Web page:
The basement was once a coal cellar, and it leaks. I'm married to a farmer, and those of you who understand what that means will know that home repairs tend to rank low on the list of priorities while available cash flow is directed to putting a crop into the ground.
The woodwork in several rooms of my home sports a 1980's orange tinge, some of the sheetrock has cracked because of settling during drought years, and the kitchen, which was last remodeled 20 years or so ago, sports a wallpaper border. That border has become the focus of a lot of my angst lately. Our ceilings are 9 feet high and I'm not as secure at the top of a stepladder as I used to be. I have taken to staring at that border with a feeling of helpless resentment; I have so many friends who live in newly remodeled homes. Their woodwork is white, their walls are gray, their furniture is not floral.
I made plans to mount a cautious ascent to the top rung of the big stepladder, and peel that wallpaper border down.
I hadn't mentioned this plan to my grandchildren, but what happened next makes me wonder whether they somehow caught wind of change in the air, because just a few days after my decision to remove the border, my youngest grandson looked up at it and said, "Grammy, I really like those apples up there."
I was stricken with guilt. Here I was poised to tamper with a portion of his childhood memories: to trespass on the sanctity of "Grammy's house." I'm embarrassed to admit that I didn't let this sweet child's fondness for my decor belay my plans. "He's three years old," I thought. "He's resilient. He'll get over it."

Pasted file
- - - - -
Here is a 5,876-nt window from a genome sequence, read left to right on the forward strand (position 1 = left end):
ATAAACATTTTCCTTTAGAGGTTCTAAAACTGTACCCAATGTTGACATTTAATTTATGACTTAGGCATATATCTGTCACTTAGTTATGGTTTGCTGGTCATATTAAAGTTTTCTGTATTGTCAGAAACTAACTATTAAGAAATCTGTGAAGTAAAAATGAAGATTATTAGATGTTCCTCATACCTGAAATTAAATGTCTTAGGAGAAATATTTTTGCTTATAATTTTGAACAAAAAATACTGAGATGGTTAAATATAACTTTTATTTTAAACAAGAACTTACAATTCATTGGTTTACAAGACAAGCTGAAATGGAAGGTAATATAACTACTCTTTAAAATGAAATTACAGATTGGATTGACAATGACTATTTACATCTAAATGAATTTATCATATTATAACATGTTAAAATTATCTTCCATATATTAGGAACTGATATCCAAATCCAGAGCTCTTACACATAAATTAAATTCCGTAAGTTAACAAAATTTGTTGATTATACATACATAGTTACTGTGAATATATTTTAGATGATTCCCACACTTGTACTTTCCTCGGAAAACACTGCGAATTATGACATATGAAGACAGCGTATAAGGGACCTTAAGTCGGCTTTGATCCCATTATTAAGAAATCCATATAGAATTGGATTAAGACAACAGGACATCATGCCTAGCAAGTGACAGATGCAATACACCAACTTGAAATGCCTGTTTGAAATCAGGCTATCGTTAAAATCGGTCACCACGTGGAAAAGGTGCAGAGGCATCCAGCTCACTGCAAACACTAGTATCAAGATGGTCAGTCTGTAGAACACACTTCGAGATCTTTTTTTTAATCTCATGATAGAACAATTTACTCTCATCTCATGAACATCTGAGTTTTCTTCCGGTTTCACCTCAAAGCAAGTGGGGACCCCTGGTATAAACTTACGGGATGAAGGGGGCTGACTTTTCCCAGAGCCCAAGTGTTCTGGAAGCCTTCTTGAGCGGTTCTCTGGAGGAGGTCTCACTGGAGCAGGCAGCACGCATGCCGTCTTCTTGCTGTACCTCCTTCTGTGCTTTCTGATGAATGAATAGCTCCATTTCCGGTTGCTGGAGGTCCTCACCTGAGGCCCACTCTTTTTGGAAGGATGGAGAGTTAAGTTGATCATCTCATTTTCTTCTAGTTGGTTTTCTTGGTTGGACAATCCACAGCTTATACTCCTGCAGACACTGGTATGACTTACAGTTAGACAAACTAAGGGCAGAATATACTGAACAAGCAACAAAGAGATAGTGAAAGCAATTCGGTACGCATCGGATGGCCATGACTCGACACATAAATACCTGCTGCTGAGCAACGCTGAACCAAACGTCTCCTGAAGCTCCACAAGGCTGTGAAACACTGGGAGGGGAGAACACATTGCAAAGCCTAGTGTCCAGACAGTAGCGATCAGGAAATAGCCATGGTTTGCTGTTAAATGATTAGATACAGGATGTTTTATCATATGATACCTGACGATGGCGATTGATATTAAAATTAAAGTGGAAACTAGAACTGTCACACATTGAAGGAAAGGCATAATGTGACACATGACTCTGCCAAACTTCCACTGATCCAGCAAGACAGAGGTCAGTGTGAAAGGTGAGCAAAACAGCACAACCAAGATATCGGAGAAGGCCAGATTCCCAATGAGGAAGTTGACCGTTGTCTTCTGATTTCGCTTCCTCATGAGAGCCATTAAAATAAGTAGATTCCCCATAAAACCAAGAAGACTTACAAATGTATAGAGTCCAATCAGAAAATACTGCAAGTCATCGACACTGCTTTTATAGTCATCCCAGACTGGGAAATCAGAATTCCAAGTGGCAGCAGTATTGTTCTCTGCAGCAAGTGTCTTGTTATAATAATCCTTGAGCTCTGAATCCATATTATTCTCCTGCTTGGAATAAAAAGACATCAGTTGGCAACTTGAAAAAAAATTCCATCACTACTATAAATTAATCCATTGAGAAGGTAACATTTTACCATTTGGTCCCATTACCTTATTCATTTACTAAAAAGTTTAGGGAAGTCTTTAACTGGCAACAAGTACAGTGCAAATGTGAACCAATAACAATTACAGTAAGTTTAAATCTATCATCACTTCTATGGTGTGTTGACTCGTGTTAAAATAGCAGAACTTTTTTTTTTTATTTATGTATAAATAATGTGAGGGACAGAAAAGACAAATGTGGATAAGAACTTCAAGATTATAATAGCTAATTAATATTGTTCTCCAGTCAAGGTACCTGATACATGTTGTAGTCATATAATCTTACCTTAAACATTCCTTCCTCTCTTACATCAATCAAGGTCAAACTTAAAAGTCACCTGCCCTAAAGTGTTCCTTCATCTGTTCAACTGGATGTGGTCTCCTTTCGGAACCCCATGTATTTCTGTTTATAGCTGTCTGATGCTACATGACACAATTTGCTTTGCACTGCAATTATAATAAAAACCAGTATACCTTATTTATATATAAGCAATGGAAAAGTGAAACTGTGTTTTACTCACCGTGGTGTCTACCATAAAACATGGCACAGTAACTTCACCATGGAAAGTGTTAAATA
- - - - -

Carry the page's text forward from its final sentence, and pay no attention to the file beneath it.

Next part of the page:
A week or so later, I invited my middle grandson, age 6, out for a play date. We had a wonderful time. He was sitting in the same chair his little brother had occupied a few days earlier, and we made cinnamon rolls together. Incredibly, he sat back in the chair, raised his eyes to the spot where ceiling meets wall, and said, "I just love those apples, Grammy." He paused thoughtfully, and added, "...and those chickens." The two metal chickens that grace the top cupboard of the north wall of my kitchen had also suffered my baleful stares, and are at risk of the same fate that threatens the wallpaper border. How did those two little boys know exactly how to make their grandmother pause in her rampant plans to bring unwelcome change to a beloved portion of their lives: Grammy's kitchen.
Perhaps my three grandsons had discussed this matter among themselves, or maybe the Lord is just trying to get through to me, because when my oldest grandson, age 11, was here just last week he too mentioned how much he likes my kitchen. I said resignedly, "I suppose you like the wallpaper border."
And he looked at me very seriously and said, "I do Grammy, I really do."
|My grandparents' home.|
I loved my grandparents' house and love the memory of it still. It never occurred to me to critique it based on whether the appliances were new (they were not) or the furnishings up to date (definitely not). With the perspective that comes with adulthood I recognize that Grandma and Grandpa were what we would now call "poor," but I don't think any of us knew it or cared. There was love there, and blessed familiarity: arms that stretched wide to welcome us when we visited, and my grandma's tear-filled eyes when we drove away. Beloved, beautiful memories that have nothing to do with the quality of material things.
I will confess that the apples that rim my cheery farm kitchen are still not safe from my urge to renovate and remodel, but my discontent has evaporated. I am the blessed proprietor of "Grammy's house," and I wouldn't trade that role for all the shiplap in all the beautifully renovated farmhouses in the world.
"...be content with what you have, because God has said, “Never will I leave you; never will I forsake you.”